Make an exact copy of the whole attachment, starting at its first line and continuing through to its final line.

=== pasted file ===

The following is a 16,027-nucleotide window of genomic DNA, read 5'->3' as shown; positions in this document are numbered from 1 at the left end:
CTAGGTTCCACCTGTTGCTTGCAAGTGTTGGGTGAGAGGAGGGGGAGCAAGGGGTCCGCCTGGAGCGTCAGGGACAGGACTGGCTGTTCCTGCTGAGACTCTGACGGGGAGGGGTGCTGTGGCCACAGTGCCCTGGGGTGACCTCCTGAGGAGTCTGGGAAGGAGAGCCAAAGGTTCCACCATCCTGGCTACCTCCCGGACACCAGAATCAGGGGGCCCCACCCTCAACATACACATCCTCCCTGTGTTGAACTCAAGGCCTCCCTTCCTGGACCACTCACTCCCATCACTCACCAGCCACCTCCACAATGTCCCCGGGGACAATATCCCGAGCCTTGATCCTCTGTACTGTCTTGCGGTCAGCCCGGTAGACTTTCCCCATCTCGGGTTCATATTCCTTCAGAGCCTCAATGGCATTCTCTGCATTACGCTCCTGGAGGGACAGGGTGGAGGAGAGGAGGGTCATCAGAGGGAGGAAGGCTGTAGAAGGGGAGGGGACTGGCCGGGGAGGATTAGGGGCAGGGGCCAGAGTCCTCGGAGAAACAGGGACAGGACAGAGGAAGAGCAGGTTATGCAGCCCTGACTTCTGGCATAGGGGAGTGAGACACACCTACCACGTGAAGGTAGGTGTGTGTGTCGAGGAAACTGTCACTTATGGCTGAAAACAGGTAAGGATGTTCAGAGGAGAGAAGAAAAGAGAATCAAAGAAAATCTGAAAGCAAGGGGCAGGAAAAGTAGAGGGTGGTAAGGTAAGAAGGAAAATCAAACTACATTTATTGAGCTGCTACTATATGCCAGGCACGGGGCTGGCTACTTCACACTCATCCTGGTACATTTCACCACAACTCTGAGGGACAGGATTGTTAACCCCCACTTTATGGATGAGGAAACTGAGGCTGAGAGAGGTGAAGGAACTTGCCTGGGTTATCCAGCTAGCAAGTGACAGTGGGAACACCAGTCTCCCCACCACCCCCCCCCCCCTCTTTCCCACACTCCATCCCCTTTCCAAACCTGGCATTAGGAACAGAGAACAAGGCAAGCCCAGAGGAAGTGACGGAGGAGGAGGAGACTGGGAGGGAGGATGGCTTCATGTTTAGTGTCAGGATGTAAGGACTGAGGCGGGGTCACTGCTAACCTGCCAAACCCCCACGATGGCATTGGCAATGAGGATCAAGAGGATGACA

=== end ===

The following is a 16,027-nucleotide window of genomic DNA, read 5'->3' as shown; positions in this document are numbered from 1 at the left end:
CTAGGTTCCACCTGTTGCTTGCAAGTGTTGGGTGAGAGGAGGGGGAGCAAGGGGTCCGCCTGGAGCGTCAGGGACAGGACTGGCTGTTCCTGCTGAGACTCTGACGGGGAGGGGTGCTGTGGCCACAGTGCCCTGGGGTGACCTCCTGAGGAGTCTGGGAAGGAGAGCCAAAGGTTCCACCATCCTGGCTACCTCCCGGACACCAGAATCAGGGGGCCCCACCCTCAACATACACATCCTCCCTGTGTTGAACTCAAGGCCTCCCTTCCTGGACCACTCACTCCCATCACTCACCAGCCACCTCCACAATGTCCCCGGGGACAATATCCCGAGCCTTGATCCTCTGTACTGTCTTGCGGTCAGCCCGGTAGACTTTCCCCATCTCGGGTTCATATTCCTTCAGAGCCTCAATGGCATTCTCTGCATTACGCTCCTGGAGGGACAGGGTGGAGGAGAGGAGGGTCATCAGAGGGAGGAAGGCTGTAGAAGGGGAGGGGACTGGCCGGGGAGGATTAGGGGCAGGGGCCAGAGTCCTCGGAGAAACAGGGACAGGACAGAGGAAGAGCAGGTTATGCAGCCCTGACTTCTGGCATAGGGGAGTGAGACACACCTACCACGTGAAGGTAGGTGTGTGTGTCGAGGAAACTGTCACTTATGGCTGAAAACAGGTAAGGATGTTCAGAGGAGAGAAGAAAAGAGAATCAAAGAAAATCTGAAAGCAAGGGGCAGGAAAAGTAGAGGGTGGTAAGGTAAGAAGGAAAATCAAACTACATTTATTGAGCTGCTACTATATGCCAGGCACGGGGCTGGCTACTTCACACTCATCCTGGTACATTTCACCACAACTCTGAGGGACAGGATTGTTAACCCCCACTTTATGGATGAGGAAACTGAGGCTGAGAGAGGTGAAGGAACTTGCCTGGGTTATCCAGCTAGCAAGTGACAGTGGGAACACCAGTCTCCCCACCACCCCCCCCCCCCTCTTTCCCACACTCCATCCCCTTTCCAAACCTGGCATTAGGAACAGAGAACAAGGCAAGCCCAGAGGAAGTGACGGAGGAGGAGGAGACTGGGAGGGAGGATGGCTTCATGTTTAGTGTCAGGATGTAAGGACTGAGGCGGGGTCACTGCTAACCTGCCAAACCCCCACGATGGCATTGGCAATGAGGATCAAGAGGATGACA